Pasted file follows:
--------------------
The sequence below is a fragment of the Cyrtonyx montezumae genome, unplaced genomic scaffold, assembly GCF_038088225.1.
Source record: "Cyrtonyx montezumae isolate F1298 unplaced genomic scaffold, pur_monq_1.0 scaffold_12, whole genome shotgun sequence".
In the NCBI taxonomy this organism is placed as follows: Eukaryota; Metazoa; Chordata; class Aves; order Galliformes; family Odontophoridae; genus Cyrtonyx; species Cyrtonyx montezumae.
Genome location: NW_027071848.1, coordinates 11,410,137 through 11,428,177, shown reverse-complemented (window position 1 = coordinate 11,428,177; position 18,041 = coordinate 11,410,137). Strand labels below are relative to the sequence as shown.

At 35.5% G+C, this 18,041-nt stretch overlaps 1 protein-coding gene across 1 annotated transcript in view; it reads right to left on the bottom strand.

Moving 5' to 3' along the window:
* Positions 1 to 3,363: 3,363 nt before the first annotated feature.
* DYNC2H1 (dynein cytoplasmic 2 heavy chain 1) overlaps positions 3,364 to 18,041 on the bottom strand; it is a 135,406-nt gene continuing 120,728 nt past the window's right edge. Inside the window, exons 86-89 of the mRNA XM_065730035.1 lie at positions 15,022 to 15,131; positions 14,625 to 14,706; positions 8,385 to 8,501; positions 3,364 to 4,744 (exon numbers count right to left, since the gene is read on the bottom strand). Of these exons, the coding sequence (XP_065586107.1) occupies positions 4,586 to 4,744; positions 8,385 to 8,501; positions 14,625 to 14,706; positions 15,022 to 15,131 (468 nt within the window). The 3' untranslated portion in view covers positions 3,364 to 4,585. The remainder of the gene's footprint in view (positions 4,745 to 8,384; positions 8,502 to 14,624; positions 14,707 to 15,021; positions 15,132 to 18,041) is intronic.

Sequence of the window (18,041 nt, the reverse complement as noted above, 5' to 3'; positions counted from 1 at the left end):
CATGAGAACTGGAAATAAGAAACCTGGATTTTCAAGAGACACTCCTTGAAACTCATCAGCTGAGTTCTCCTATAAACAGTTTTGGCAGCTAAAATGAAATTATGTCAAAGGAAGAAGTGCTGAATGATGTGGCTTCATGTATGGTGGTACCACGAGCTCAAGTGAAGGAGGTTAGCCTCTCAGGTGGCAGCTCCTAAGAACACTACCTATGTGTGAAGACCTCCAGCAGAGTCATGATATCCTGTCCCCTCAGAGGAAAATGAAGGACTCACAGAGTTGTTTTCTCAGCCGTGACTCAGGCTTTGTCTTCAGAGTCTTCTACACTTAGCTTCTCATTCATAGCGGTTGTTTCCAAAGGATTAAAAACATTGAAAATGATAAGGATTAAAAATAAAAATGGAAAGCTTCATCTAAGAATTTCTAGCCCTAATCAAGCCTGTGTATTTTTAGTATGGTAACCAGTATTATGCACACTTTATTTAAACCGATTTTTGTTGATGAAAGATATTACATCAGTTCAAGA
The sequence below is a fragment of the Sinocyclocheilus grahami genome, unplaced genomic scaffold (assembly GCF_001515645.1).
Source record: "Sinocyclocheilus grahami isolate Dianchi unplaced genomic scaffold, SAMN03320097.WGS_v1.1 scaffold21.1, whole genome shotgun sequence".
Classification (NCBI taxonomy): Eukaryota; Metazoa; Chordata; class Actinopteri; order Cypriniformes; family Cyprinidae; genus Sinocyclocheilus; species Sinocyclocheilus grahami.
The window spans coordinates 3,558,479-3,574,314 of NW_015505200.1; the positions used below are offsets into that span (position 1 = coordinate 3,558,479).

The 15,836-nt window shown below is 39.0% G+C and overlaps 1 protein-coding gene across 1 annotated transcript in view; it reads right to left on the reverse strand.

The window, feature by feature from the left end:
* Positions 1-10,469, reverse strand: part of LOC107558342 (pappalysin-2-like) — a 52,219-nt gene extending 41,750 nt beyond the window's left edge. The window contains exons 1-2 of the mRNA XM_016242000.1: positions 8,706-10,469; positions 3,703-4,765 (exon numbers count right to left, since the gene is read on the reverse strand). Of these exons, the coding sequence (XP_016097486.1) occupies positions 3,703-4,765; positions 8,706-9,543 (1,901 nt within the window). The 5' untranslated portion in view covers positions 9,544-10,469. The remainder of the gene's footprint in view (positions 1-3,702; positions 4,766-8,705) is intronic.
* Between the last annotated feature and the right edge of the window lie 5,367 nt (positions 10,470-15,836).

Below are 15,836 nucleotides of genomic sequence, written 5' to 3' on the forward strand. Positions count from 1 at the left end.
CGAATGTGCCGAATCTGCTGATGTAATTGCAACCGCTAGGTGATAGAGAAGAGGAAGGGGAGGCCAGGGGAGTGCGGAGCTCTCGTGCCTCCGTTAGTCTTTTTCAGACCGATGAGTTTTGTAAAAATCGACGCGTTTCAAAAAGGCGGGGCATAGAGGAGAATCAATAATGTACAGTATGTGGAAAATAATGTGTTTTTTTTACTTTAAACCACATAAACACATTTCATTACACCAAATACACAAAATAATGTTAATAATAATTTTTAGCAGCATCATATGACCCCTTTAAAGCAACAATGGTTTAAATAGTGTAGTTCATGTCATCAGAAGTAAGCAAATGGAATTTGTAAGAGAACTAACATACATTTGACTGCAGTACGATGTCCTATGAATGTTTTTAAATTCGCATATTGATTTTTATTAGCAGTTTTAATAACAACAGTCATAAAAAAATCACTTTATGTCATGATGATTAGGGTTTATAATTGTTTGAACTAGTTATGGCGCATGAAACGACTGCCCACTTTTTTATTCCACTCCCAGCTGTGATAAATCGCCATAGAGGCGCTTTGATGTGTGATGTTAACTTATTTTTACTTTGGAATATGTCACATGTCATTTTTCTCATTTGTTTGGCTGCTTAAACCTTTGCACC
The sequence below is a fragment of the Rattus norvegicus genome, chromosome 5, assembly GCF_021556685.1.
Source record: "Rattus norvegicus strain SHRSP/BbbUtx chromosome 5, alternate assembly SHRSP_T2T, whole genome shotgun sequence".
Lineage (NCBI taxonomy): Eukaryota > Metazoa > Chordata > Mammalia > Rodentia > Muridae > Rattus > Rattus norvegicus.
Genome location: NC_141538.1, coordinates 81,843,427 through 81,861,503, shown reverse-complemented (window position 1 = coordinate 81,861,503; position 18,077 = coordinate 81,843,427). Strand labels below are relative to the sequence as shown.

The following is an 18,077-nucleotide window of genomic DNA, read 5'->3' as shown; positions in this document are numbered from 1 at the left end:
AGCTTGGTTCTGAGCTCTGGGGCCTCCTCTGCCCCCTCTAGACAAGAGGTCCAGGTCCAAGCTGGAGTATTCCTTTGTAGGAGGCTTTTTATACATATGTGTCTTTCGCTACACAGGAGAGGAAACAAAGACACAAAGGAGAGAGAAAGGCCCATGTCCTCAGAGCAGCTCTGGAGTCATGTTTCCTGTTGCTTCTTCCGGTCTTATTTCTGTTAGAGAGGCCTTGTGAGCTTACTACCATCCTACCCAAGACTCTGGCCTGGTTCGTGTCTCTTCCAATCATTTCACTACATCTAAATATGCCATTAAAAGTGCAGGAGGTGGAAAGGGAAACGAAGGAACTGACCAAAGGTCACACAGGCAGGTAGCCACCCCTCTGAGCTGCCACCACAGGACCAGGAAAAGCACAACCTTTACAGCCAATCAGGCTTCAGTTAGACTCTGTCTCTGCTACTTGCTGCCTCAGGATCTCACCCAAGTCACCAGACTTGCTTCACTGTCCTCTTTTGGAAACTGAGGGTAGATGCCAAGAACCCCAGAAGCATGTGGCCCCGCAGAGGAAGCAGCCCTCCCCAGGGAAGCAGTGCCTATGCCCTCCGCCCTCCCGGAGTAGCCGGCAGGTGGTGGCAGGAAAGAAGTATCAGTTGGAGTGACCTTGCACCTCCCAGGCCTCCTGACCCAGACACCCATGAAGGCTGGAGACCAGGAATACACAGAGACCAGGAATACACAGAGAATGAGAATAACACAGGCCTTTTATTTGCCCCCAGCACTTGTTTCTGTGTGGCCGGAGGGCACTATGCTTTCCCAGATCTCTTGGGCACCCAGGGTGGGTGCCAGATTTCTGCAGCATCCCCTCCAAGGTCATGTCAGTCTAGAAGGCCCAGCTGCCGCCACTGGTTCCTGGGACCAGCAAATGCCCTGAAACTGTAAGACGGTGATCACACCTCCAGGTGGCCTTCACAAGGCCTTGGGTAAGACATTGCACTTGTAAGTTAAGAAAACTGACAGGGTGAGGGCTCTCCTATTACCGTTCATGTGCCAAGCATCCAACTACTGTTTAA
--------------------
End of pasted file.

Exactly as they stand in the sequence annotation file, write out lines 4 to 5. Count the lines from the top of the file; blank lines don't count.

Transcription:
Genome location: NW_027071848.1, coordinates 11,410,137 through 11,428,177, shown reverse-complemented (window position 1 = coordinate 11,428,177; position 18,041 = coordinate 11,410,137). Strand labels below are relative to the sequence as shown.

At 35.5% G+C, this 18,041-nt stretch overlaps 1 protein-coding gene across 1 annotated transcript in view; it reads right to left on the bottom strand.